The holiday season can bring a wide array of emotions, and for many, that includes grief.
Grief is a profound sorrow, especially one that is caused by someone’s death.
“The key thing to remember is grief looks different for each and every one,” says Behavioral Health provider Sara Jarrett, LMSW. “We have all lived our own experiences. Because of this, and because the circumstances surrounding each person’s passing vary, none of us experience grief in the exact same way.”
Grief can be caused by many things. It could be the first holiday season without a loved one. You may have recently finalized a divorce, and your children will spend the holiday with an ex-spouse. Perhaps you’ve moved, or other family members have moved, and you won’t be together as you were in previous years. Maybe your family is alive and well, but you’ve had to set a healthy boundary to protect your peace, so you’re spending the holidays without them.
No matter the situation, grief is heavy and unpredictable. It has no timeline, and healing doesn’t always happen as quickly as we’d like.
The following nine points can help you deal with grief during the holiday, but there’s no wrong or right way.
Trust that grief is part of healing
Time does not heal the pain associated with loss; It is what we do with the time that matters. Grief is a process by which we heal. Experiencing the pain, rather than trying to escape it, can help us feel better in the long term.
Set healthy boundaries
We don’t have to force ourselves to face every holiday event or celebratory tradition. If attending a family dinner or participating in the office gift swap will bring too many painful memories this year – be willing to say no. Other people may try to convince you and tell you what you should do, but it’s okay to say no.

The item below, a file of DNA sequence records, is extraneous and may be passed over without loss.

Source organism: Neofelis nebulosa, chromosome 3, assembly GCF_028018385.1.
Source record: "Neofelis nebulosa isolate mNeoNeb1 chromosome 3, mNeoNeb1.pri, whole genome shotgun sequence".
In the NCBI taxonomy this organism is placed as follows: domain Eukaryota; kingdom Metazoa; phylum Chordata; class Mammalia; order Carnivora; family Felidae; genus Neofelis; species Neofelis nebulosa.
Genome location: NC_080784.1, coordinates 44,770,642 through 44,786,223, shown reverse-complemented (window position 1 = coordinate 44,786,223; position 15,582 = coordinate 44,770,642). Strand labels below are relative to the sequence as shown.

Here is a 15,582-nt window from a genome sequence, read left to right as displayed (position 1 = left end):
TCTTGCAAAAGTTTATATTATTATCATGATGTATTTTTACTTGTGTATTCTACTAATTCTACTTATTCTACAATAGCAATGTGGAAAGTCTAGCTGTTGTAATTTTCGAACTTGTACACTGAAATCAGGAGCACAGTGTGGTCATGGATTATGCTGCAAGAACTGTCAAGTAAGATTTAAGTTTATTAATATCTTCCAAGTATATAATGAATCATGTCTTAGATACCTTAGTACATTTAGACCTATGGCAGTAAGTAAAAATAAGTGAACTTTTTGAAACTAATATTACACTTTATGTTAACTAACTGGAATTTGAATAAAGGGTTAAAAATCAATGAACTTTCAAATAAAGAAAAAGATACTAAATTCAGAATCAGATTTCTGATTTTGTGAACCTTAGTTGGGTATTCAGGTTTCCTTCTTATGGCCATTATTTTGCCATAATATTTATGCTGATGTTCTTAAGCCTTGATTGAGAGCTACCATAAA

Focus on what you can control
We can’t control many things about the holidays, such as being subjected to Christmas music in waiting rooms or hearing co-workers discuss holiday plans. There are some things we can control. We can plan ahead and acknowledge within ourselves that this time of year is hard. We can make a list of things that make us happy and find ways to incorporate those things into our now.
Often, the anticipation over how hard something will be is worse than the event. While Thanksgiving dinner may be only two hours long, we can easily spend weeks dreading it. Instead, creating a simple plan for getting through the holiday could be helpful.
Allow yourself to feel a range of emotions
The holidays can bring many different emotions. You might feel joy, guilt, and sadness all within a few minutes. Allow yourself to feel those emotions without judging yourself. Don’t judge yourself for feeling happy or laughing. It’s okay to feel however you feel.
Find a way to honor your memories
Find a special way to honor the person you have lost. For some, that may mean setting an extra spot for them at dinner. If a tradition is ending for you, journal how things used to be or share those memories with loved ones.
Create new traditions
Don’t be afraid to start new traditions this year. It’s okay to think outside the box to alter old traditions and make them work with this new phase of life.
Do something kind for others
It can be helpful to a grieving person’s spirit if we find a way to help others. Finding a way to serve a purpose in other’s lives can remind us we have more to give to the world. Feeling connected and part of something is always important.
Ask for help
Whether a loved one has passed, a tradition has concluded, or our perspective around relationships has changed, we don’t have to do it alone. It’s okay to reach out to a friend and say, “I need you.” It’s okay to sell someone, “I don’t know how to do this anymore.” When we need help, we need to ask for help from a friend or a professional.
Talking to a behavioral health provider can be helpful when dealing with grief. Make an appointment with a CHC/SEK Behavioral Health Provider by calling 620-231-9873.